* Was the suspect arrested?

                          Given the facts presented in this case, this person very well may have been an arsonist or a bomber, not just someone there to steal trade secrets or company property.
                          "We appreciate all the hard work you've done, the dedicated hours you have worked, and the lives you have saved. However, since this is your third time being late to work, we are terminating your employment here."

                          Comment


                          • #14
                            Originally posted by wilrobnson
                            I love ezines like this. I think I've been here before. I remember the old BBS files on it, too.
                            Some Kind of Commando Leader

                            "Every time I see another crazy Florida post, I'm glad I don't work there." ~ Minneapolis Security on Florida Security Law

                            Comment


                            • #15
                              Originally posted by 1stWatch
                              Here's what he did wrong:
                              * Did not speak initially to the company representative himself.
                              That's not what the article said: "Leroy called
                              Originally posted by 1stWatch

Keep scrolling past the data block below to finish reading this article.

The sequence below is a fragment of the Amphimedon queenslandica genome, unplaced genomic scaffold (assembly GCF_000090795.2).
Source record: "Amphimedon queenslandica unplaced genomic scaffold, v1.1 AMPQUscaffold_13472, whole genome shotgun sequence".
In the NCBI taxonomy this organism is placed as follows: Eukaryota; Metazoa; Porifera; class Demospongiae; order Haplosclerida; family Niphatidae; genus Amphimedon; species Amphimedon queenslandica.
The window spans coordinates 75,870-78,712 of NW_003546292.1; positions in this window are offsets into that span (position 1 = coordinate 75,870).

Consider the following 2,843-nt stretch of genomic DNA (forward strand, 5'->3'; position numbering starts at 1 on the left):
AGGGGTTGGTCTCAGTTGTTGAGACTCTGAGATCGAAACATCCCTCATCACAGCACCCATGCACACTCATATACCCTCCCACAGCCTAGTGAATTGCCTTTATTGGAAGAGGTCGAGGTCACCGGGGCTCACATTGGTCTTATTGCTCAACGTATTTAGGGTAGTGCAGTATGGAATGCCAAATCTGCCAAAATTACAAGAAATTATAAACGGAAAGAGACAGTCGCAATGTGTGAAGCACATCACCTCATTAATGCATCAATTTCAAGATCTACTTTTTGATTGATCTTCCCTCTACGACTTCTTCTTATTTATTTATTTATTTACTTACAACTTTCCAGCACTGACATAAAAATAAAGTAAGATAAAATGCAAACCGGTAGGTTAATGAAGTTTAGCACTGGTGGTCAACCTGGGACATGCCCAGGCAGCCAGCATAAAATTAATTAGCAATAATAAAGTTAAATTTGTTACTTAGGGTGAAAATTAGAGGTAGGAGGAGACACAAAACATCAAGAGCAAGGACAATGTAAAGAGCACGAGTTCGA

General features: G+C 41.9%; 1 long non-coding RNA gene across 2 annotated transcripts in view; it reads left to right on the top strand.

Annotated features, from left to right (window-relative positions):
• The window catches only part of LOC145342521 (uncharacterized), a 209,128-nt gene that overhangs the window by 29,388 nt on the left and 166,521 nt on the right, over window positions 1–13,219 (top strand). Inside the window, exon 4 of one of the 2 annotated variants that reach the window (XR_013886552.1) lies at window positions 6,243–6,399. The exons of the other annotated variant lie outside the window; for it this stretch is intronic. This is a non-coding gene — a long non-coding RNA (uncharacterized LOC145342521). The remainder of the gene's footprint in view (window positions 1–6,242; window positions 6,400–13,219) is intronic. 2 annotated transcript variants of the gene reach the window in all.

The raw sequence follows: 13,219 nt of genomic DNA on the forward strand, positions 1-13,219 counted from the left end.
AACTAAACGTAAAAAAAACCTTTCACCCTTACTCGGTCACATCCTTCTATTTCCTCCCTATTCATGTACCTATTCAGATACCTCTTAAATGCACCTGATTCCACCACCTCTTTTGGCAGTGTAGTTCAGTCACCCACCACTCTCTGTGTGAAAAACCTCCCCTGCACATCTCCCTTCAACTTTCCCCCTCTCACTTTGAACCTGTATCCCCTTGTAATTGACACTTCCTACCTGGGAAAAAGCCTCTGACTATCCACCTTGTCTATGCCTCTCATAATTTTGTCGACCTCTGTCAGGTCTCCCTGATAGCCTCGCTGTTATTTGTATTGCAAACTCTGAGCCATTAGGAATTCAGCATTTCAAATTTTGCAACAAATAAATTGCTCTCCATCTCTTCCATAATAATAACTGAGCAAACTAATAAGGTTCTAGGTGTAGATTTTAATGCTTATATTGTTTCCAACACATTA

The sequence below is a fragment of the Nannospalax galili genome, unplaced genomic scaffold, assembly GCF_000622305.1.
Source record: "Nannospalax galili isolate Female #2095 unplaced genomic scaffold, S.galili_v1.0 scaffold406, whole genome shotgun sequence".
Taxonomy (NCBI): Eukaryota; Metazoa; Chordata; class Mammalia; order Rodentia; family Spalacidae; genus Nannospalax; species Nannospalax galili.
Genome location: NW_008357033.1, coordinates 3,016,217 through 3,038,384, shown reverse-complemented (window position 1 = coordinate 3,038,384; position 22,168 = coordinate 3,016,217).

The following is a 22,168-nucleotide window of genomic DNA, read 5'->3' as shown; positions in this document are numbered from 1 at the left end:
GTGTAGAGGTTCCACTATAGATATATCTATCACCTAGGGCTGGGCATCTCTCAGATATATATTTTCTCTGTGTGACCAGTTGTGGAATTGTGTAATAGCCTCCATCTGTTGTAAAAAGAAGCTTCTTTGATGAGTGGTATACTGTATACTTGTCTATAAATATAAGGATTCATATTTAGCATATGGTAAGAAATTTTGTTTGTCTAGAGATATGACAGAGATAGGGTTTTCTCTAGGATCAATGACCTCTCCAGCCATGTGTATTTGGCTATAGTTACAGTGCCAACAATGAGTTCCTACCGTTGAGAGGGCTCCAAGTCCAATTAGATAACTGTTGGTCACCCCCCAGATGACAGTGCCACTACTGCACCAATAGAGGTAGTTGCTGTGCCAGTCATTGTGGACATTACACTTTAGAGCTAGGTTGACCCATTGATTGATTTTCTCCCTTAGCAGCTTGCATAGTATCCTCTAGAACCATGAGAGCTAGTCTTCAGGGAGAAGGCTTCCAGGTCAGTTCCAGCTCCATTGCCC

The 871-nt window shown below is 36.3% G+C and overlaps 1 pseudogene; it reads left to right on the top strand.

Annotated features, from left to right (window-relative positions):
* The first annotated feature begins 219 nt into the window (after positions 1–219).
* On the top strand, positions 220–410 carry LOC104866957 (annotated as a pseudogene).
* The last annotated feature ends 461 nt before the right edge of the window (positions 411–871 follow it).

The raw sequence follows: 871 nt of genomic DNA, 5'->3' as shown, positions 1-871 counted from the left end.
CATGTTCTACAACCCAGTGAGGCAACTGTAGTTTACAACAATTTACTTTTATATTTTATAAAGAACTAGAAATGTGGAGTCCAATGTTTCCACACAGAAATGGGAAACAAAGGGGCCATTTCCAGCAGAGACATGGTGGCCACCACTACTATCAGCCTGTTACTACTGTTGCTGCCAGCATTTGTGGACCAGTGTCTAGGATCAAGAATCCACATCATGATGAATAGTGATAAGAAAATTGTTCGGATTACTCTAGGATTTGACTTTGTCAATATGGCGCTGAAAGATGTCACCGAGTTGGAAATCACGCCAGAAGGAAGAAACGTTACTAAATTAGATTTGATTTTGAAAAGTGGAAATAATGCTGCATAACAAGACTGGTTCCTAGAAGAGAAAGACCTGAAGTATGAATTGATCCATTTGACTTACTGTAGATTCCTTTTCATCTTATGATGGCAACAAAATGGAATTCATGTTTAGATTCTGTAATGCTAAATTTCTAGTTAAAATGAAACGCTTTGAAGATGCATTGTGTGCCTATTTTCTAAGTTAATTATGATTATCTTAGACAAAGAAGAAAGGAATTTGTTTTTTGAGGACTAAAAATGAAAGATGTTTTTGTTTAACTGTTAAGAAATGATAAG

* Let the suspect hang up the phone.
                              * Let the suspect walk away with the assumption what was said on the phone was in his favor.
                              Already included when I said: 'Let the visitor take over the phone.'

                              Originally posted by 1stWatch
                              * Was the suspect removed from the building?
                              * Was a trespass warning issued?
                              * Was the suspect arrested?
                              Not an option until he knew that the visitor was trespassing. Of course he didn't know because he let the visitor take over the phone, which was his mistake.
                              Security: Freedom from fear; danger; safe; a feeling of well-being. (Webster's)

                              Comment